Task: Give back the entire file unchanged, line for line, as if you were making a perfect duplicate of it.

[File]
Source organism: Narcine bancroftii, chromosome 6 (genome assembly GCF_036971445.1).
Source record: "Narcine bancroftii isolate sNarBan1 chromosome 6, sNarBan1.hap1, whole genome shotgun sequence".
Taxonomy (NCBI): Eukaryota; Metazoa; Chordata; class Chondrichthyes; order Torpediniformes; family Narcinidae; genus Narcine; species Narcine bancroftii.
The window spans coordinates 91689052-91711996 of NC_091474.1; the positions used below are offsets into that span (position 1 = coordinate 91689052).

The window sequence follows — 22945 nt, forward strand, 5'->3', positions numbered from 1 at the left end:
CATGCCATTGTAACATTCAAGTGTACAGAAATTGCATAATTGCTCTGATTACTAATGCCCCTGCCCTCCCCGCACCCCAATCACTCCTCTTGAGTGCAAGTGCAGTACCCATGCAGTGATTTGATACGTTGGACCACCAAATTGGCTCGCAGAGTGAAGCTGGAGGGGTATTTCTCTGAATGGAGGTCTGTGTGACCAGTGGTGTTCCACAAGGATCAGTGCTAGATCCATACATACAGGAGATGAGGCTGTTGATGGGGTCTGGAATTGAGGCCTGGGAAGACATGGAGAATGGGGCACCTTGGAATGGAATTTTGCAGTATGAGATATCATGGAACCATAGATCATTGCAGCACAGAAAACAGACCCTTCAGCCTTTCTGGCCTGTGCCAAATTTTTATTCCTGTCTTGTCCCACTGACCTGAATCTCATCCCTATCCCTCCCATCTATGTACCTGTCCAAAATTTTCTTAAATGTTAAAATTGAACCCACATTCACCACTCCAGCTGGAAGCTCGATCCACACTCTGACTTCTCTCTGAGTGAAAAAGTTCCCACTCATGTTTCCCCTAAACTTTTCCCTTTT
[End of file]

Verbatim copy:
Source organism: Narcine bancroftii, chromosome 6 (genome assembly GCF_036971445.1).
Source record: "Narcine bancroftii isolate sNarBan1 chromosome 6, sNarBan1.hap1, whole genome shotgun sequence".
Taxonomy (NCBI): Eukaryota; Metazoa; Chordata; class Chondrichthyes; order Torpediniformes; family Narcinidae; genus Narcine; species Narcine bancroftii.
The window spans coordinates 91689052-91711996 of NC_091474.1; the positions used below are offsets into that span (position 1 = coordinate 91689052).

The window sequence follows — 22945 nt, forward strand, 5'->3', positions numbered from 1 at the left end:
CATGCCATTGTAACATTCAAGTGTACAGAAATTGCATAATTGCTCTGATTACTAATGCCCCTGCCCTCCCCGCACCCCAATCACTCCTCTTGAGTGCAAGTGCAGTACCCATGCAGTGATTTGATACGTTGGACCACCAAATTGGCTCGCAGAGTGAAGCTGGAGGGGTATTTCTCTGAATGGAGGTCTGTGTGACCAGTGGTGTTCCACAAGGATCAGTGCTAGATCCATACATACAGGAGATGAGGCTGTTGATGGGGTCTGGAATTGAGGCCTGGGAAGACATGGAGAATGGGGCACCTTGGAATGGAATTTTGCAGTATGAGATATCATGGAACCATAGATCATTGCAGCACAGAAAACAGACCCTTCAGCCTTTCTGGCCTGTGCCAAATTTTTATTCCTGTCTTGTCCCACTGACCTGAATCTCATCCCTATCCCTCCCATCTATGTACCTGTCCAAAATTTTCTTAAATGTTAAAATTGAACCCACATTCACCACTCCAGCTGGAAGCTCGATCCACACTCTGACTTCTCTCTGAGTGAAAAAGTTCCCACTCATGTTTCCCCTAAACTTTTCCCTTTT